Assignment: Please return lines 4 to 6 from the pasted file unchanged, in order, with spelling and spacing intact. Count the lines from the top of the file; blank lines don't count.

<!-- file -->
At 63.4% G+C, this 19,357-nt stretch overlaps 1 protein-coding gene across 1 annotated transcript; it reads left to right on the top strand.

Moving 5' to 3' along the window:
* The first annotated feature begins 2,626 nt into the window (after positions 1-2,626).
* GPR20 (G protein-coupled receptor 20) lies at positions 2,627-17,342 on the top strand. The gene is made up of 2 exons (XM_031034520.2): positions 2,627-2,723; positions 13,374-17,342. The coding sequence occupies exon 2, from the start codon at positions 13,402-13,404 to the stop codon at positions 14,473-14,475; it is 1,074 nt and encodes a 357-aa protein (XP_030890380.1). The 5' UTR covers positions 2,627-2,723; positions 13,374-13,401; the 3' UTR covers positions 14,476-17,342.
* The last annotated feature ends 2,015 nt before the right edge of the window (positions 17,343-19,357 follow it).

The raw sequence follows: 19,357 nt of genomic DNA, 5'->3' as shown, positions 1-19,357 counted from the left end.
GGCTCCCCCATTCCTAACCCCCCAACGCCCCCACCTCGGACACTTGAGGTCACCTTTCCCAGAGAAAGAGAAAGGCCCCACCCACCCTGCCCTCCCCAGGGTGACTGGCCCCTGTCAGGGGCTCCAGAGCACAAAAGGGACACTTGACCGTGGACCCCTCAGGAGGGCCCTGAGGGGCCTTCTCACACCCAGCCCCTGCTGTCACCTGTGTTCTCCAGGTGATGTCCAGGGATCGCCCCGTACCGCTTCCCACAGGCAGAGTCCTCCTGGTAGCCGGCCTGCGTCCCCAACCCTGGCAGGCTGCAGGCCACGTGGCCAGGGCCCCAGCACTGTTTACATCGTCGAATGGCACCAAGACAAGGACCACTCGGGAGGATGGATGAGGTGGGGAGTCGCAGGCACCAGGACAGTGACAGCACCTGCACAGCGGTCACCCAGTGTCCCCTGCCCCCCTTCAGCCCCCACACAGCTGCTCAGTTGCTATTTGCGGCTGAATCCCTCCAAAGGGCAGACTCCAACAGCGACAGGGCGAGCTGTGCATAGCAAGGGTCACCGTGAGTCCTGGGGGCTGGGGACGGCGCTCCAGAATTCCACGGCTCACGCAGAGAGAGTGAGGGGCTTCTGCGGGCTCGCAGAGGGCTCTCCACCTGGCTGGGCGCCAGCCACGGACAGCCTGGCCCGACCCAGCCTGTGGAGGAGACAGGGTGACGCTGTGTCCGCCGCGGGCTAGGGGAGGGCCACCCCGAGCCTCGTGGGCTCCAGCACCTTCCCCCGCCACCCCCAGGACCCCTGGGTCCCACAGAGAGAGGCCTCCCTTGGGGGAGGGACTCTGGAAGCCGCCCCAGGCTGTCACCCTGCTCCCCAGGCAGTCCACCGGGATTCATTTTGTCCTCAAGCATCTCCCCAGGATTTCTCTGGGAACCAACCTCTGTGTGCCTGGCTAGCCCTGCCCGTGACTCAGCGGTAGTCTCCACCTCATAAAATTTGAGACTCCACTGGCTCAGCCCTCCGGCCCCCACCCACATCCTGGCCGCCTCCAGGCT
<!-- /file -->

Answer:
* GPR20 (G protein-coupled receptor 20) lies at positions 2,627-17,342 on the top strand. The gene is made up of 2 exons (XM_031034520.2): positions 2,627-2,723; positions 13,374-17,342. The coding sequence occupies exon 2, from the start codon at positions 13,402-13,404 to the stop codon at positions 14,473-14,475; it is 1,074 nt and encodes a 357-aa protein (XP_030890380.1). The 5' UTR covers positions 2,627-2,723; positions 13,374-13,401; the 3' UTR covers positions 14,476-17,342.
* The last annotated feature ends 2,015 nt before the right edge of the window (positions 17,343-19,357 follow it).

The raw sequence follows: 19,357 nt of genomic DNA, 5'->3' as shown, positions 1-19,357 counted from the left end.